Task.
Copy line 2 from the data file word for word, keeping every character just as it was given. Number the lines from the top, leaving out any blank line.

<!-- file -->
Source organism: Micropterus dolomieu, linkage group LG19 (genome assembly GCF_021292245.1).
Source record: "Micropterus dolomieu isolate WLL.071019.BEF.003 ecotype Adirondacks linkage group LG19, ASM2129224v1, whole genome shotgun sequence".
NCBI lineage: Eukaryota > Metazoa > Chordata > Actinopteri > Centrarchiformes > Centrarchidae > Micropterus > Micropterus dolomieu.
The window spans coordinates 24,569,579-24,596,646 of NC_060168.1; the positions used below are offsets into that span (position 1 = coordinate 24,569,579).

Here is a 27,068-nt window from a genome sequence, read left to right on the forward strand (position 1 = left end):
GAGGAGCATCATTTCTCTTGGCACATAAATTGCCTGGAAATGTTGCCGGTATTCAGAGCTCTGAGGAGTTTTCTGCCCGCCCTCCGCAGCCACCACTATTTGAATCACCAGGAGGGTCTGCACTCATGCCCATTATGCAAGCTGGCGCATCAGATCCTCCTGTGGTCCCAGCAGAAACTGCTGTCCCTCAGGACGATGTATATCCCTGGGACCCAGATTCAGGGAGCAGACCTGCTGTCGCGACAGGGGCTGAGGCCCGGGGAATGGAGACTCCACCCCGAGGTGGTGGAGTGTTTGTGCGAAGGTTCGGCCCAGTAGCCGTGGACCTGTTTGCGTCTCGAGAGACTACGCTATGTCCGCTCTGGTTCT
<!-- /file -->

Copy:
Source record: "Micropterus dolomieu isolate WLL.071019.BEF.003 ecotype Adirondacks linkage group LG19, ASM2129224v1, whole genome shotgun sequence".